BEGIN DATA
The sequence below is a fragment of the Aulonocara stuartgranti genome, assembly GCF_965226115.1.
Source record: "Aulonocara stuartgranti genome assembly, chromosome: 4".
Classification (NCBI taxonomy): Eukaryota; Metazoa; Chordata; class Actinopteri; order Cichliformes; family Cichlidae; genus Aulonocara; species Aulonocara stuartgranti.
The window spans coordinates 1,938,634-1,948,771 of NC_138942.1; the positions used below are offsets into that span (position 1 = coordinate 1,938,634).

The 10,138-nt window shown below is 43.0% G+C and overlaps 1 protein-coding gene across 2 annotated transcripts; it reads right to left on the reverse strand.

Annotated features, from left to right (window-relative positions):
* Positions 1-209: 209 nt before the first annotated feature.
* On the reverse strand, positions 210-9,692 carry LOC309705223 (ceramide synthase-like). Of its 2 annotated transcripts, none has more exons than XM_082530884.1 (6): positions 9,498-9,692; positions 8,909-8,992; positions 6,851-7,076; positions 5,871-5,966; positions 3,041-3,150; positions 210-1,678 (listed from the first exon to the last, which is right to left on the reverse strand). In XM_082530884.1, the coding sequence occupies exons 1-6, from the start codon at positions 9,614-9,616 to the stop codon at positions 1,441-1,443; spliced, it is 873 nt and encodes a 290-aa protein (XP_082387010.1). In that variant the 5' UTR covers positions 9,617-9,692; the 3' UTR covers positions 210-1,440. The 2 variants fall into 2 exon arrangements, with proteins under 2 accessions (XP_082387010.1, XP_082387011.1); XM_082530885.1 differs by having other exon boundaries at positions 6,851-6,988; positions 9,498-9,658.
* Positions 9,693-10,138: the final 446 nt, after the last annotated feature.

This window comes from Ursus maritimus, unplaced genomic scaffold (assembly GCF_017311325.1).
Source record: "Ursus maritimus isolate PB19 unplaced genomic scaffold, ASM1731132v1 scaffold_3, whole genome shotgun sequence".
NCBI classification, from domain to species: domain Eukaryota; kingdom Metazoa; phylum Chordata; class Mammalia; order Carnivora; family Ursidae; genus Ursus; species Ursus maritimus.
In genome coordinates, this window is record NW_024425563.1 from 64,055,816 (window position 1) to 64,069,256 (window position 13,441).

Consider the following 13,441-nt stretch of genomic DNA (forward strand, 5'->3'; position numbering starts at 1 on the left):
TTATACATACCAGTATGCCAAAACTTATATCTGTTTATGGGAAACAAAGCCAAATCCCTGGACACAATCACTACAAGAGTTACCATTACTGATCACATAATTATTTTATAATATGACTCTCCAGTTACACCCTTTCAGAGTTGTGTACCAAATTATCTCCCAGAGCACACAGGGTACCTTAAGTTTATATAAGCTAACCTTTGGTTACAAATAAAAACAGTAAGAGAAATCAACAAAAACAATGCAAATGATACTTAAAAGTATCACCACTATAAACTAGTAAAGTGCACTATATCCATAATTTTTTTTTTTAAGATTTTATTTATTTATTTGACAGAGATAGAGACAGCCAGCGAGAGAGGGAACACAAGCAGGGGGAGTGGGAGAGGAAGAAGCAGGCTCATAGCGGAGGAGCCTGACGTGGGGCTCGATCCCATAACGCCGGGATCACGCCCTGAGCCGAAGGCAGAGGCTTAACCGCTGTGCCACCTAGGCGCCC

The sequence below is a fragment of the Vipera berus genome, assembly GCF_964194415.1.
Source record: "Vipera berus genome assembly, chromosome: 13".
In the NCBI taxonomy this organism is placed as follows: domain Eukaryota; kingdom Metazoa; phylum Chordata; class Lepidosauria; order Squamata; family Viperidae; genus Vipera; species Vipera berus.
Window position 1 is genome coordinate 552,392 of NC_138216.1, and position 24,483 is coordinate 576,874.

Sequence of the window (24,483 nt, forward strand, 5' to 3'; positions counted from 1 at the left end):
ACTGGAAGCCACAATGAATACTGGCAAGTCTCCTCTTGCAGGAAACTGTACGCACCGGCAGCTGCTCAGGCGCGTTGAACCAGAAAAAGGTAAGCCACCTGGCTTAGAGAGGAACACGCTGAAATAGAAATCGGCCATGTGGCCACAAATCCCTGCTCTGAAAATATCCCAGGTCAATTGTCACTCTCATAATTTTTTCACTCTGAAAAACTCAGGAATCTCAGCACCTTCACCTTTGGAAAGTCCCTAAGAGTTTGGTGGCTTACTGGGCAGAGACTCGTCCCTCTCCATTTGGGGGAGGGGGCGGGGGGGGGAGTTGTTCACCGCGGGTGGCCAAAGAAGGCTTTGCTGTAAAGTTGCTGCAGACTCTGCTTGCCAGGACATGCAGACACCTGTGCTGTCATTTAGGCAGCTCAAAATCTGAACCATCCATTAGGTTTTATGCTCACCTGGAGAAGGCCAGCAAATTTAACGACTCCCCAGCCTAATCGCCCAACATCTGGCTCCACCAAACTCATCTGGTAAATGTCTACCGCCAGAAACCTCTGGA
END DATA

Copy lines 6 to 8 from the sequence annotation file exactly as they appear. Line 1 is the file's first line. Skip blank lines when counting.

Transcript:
Annotated features, from left to right (window-relative positions):
* Positions 1-209: 209 nt before the first annotated feature.
* On the reverse strand, positions 210-9,692 carry LOC309705223 (ceramide synthase-like). Of its 2 annotated transcripts, none has more exons than XM_082530884.1 (6): positions 9,498-9,692; positions 8,909-8,992; positions 6,851-7,076; positions 5,871-5,966; positions 3,041-3,150; positions 210-1,678 (listed from the first exon to the last, which is right to left on the reverse strand). In XM_082530884.1, the coding sequence occupies exons 1-6, from the start codon at positions 9,614-9,616 to the stop codon at positions 1,441-1,443; spliced, it is 873 nt and encodes a 290-aa protein (XP_082387010.1). In that variant the 5' UTR covers positions 9,617-9,692; the 3' UTR covers positions 210-1,440. The 2 variants fall into 2 exon arrangements, with proteins under 2 accessions (XP_082387010.1, XP_082387011.1); XM_082530885.1 differs by having other exon boundaries at positions 6,851-6,988; positions 9,498-9,658.